In short, every ship is on Manual, every Fleet is on Manual, and I have no problem playing on the largest maps with max pirates.

  2. cem şancı says:

    It was a great game. We want the second game…

  3. t1it says:

    There’s a couple of good mods now that really spices up the game nicely. My favorite is Icemania’s AI mod.

  4. Mark says:

    Thanks for the nice, detailed review Adam, I bought Universe based on your assertion that game-play and AI had improved and I agree that it is indeed noticeably improved. That’s really my only reason for upgrading to Universe since the modding angle does not interest me even slightly.

    I play small maps all the time now, usually as small as 250 stars. But I don’t really want to, I’d love to play large maps and get that epic feel. I feel that I am forced to play small maps because the RT-all-the-time game design breaks the game with larger maps. This is something they should definitely try to fix in the sequel.

    I should be able to play whatever size map I want without the game becoming an unplayable, frantic, chaotic mess or handing everything over to the AI. The fact that that I cant is this game’s biggest and most obvious design flaw. I think that instancing combat so that you don’t have multiple combats *per second* all happening simultaneously in different parts of the galaxy would be the way to go.

    • Adam Solo says:

      Thanks Mark, I’m glad to have been helpful.

      I also tend to play smaller maps these days, I find them to be a very enjoyable experience. But, I as I said in an earlier comment I also play large games occasionally and find that I can get the epic feel you mention, well, at least until a certain point, where everything is already decided or I’ll need to automate a few parts of the late game to proceed. Event management is also necessary at some point so that you’re not interrupted too often.

      You said, “I should be able to play whatever size map I want without the game becoming an unplayable, frantic, chaotic mess or handing everything over to the AI. The fact that that I cant is this game’s biggest and most obvious design flaw.”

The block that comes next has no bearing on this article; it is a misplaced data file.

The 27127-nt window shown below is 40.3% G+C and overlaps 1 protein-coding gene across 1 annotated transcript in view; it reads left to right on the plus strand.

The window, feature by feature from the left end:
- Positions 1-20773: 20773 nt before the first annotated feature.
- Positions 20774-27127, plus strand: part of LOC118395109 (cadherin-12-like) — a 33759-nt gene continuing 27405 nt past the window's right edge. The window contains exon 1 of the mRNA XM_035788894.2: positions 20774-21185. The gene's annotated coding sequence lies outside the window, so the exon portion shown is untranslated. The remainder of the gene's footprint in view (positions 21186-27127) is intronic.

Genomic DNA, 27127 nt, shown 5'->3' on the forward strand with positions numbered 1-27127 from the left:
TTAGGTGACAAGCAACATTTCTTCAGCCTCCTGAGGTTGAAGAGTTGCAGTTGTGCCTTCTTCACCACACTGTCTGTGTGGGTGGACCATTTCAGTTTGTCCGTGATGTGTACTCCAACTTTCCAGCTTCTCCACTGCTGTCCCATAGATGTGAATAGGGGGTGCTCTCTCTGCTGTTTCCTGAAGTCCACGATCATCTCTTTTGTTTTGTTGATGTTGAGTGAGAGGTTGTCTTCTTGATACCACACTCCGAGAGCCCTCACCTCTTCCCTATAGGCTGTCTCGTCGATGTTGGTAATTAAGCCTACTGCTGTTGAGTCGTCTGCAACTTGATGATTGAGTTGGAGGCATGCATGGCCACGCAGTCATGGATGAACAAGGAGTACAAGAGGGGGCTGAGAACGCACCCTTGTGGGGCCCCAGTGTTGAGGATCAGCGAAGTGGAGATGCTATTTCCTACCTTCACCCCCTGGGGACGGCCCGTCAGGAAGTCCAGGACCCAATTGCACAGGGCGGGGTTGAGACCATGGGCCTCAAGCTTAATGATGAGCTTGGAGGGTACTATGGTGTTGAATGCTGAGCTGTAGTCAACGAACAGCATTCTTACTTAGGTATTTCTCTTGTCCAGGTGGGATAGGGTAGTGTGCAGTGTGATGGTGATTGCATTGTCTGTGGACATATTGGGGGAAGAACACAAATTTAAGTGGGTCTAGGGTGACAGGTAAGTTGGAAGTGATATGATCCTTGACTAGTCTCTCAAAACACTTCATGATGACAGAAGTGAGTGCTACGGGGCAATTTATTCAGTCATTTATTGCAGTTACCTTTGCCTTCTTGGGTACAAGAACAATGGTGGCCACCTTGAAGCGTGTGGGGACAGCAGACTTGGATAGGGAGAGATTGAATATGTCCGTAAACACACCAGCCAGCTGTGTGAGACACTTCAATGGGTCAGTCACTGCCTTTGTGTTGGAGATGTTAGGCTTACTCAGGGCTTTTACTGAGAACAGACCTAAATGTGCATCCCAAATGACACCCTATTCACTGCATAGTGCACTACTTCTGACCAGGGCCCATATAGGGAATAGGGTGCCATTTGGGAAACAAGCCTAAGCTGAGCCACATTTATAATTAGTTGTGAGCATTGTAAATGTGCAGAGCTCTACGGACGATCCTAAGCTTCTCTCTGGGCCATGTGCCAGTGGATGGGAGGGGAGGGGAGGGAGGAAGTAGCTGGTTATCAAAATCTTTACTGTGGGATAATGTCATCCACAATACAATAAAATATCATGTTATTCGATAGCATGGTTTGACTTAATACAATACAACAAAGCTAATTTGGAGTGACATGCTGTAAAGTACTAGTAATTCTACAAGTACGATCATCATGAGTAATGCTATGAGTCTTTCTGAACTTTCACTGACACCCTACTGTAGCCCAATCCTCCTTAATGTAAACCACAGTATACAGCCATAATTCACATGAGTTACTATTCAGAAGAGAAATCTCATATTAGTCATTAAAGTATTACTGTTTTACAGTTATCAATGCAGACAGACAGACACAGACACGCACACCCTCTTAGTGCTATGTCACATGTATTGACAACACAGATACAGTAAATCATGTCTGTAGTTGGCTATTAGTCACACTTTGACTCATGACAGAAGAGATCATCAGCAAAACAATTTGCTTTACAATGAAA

While I agree to an extent, I think this isn’t a DW’s exclusive flaw. I think it’s a 4X flaw still to be figured out. Even in MoO2 you could reach a point where the game became unplayable if you didn’t handle things to the AI and automate most of the battles after a certain point. And this applies to many other 4X games as well.

      But we may come from slightly different places. I tend to prefer smaller/medium maps, I never play Huge in Civilization for example, and Large is rare. I usually play Standard Civ games. In space 4X terms that would be between a small and medium galaxy perhaps. I make an exception for DW because the epic feel is really something that deserves to be experienced in a large map. But I get that every 4X player is different to what map size is concerned. And DW does offer many customization options, so I guess the large majority of people will find their optimal settings in that huge array of game possibilities.

      However, I agree with you that pausing the game to instantiate combat could have been a very interesting idea to avoid having multiple combats happening at the same time. Perhaps in Distant Worlds 2.

      • Mark says:

        Adam wrote: “Even in MoO2 you could reach a point where the game became unplayable if you didn’t handle things to the AI and automate most of the battles after a certain point.”

        I’d agree with that but I think the reason is very different from why it becomes unplayable in DW.

        In late-game MOO2 its more a matter of not wishing to babysit each of your massive Doomstar fleets (which will crush all opposition) because it would be boring to do so, not because it would be impossible. It would easily be possible if you really wanted to and had the patience. And you could focus on every single minute detail if you really wanted to. Nothing about the game design would stop you.

        On the on the other hand, with a late-game 1400 star DW map it is actually impossible to micromanage all your fleets whether you wish to or not. The reason is that many combats occur simultaneously in different areas and you can only focus and direct one at a time in RT. Pausing helps but it soon reaches a point where even pausing isn’t enough to maintain control. This happens around the time that combat alerts start to resemble machine-gun fire.

        Allocating combat to the AI in MOO2 is a matter of convenience. But in DW (on large maps) it’s simply a matter of necessity.

        • Adam Solo says:

          You said: “The reason is that many combats occur simultaneously in different areas and you can only focus and direct one at a time in RT.”.

          Correct, in RT. So, you’re basically saying that the “flaw” is an RT one, which turns this into an RTS vs TBS argument more than a DW specific issue. The impossibility to fight every battle is a natural consequence of the game being played in real-time. Of course, the bigger the scope, the bigger the issue will be.